Picaresque with Lady Day and the Last Bad Lover Man
She loved her gin like she loved to roll the tonic of velveteen burn in her mouth. Clench it there, until mourning doves, stifled and livid, swarmed. I look for them in the corners of my kitchen— supple loiterers, radio-stained and insatiable. They canvas the tile for crumbs. I’m pouring another dove on the rocks, swallowing the tincture of my no-good man like Lady’s working her hex’s slurred legato. I like him culled from the bottom of the bottle so I can milk his swank and swagger for hours, so he’ll linger in my lingerie like the last bruise he’ll ever leave on my body, all swindle, all storm. I want to be the woman with timbre like a razor concealed in my stockings, that woman who’ll wear a dirge slung low and tight -fitting, rich and musky, so there’s nothing but threat after threat of gardenia.
I’m ten, it’s June, and already the peacocks are screaming. I cling to my place in the world as though I’m ivy vacillating around the most usable truth. Why does the neighbor’s daughter tell me to hold my breath when I pass the cemetery by our home, will spirits enter my lungs, traipse along my own body’s inquiry like silt severed by water? Her name was Laurie. Why do I still hold my breath so her body found strangled on the sofa can’t become part of my skin? She was thirteen, babysitting. They can’t say if she’d been raped, then strangled; or strangled, then raped. A cold case. They only said she used to cut hearts in her shirts at each breast to lure boyfriends. All I know is I’m a Miller moth clinging to the seat of my mother’s Corolla, riven with breath and budding. She’s rushing past the monoliths strewn with hyacinths. I’ll abandon my throat’s supple bevel of protection. Instead of paradox, I’ll horde light, willow bark’s sap-ridden tenderness.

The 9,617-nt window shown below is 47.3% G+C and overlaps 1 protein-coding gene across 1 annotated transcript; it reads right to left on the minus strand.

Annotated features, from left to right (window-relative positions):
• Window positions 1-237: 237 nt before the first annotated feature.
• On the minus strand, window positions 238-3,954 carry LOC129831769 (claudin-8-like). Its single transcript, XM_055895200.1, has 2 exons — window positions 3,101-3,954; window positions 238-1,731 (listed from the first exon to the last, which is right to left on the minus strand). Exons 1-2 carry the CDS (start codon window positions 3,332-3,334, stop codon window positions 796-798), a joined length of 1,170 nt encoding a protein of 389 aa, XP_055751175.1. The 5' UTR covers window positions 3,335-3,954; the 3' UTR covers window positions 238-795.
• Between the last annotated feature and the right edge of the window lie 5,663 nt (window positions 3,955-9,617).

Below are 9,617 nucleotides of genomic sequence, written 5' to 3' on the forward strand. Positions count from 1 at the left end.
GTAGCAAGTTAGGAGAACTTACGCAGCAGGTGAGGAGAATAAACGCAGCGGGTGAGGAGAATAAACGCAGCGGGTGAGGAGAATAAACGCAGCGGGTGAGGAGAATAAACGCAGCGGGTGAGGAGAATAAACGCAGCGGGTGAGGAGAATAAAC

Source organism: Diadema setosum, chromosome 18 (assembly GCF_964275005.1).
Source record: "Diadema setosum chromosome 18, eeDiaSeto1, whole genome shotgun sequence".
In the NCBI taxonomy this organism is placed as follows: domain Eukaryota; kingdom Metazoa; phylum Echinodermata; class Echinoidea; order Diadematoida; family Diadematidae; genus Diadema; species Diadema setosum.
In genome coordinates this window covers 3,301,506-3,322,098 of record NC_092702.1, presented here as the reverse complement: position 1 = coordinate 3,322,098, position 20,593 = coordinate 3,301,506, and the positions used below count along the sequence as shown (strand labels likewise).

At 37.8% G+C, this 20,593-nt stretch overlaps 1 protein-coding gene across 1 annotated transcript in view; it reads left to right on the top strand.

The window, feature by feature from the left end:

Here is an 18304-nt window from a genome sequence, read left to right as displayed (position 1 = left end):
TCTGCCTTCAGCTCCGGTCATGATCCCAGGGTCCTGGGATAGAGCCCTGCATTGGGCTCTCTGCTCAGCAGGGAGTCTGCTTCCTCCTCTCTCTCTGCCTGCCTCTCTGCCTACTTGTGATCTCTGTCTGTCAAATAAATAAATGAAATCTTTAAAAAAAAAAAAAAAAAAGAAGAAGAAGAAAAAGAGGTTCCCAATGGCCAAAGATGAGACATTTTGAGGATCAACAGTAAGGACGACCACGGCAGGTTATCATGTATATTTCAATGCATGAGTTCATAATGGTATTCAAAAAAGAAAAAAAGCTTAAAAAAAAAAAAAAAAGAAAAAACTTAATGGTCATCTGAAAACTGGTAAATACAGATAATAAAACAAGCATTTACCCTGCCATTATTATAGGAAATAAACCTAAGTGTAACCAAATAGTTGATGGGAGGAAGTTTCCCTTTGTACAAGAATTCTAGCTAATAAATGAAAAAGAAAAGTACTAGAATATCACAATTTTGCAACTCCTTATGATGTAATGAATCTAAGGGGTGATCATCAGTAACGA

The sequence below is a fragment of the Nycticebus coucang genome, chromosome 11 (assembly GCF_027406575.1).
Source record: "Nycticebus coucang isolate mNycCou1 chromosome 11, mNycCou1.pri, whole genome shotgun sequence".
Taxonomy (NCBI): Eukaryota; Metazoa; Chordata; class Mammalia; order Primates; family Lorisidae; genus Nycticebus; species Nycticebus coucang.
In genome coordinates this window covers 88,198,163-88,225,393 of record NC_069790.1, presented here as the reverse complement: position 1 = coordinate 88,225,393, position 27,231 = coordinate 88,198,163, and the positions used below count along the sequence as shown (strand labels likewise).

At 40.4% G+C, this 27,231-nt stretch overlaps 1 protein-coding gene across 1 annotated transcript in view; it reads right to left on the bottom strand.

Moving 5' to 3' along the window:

Sara Henning’s poetry, fiction, interviews and book reviews have appeared or are forthcoming in such journals as Bombay Gin, Willow Springs, and the Crab Orchard Review. She has published a chapbook called To Speak of Dahlias and a full-length collection titled A Sweeter Water.
She was born in Savannah, Georgia, and raised in Athens, Georgia. She attended the University of Georgia and George Mason University before traversing north for doctoral study. Currently a doctoral student in English and Creative Writing at the University of South Dakota, she serves as Managing Editor for The South Dakota Review.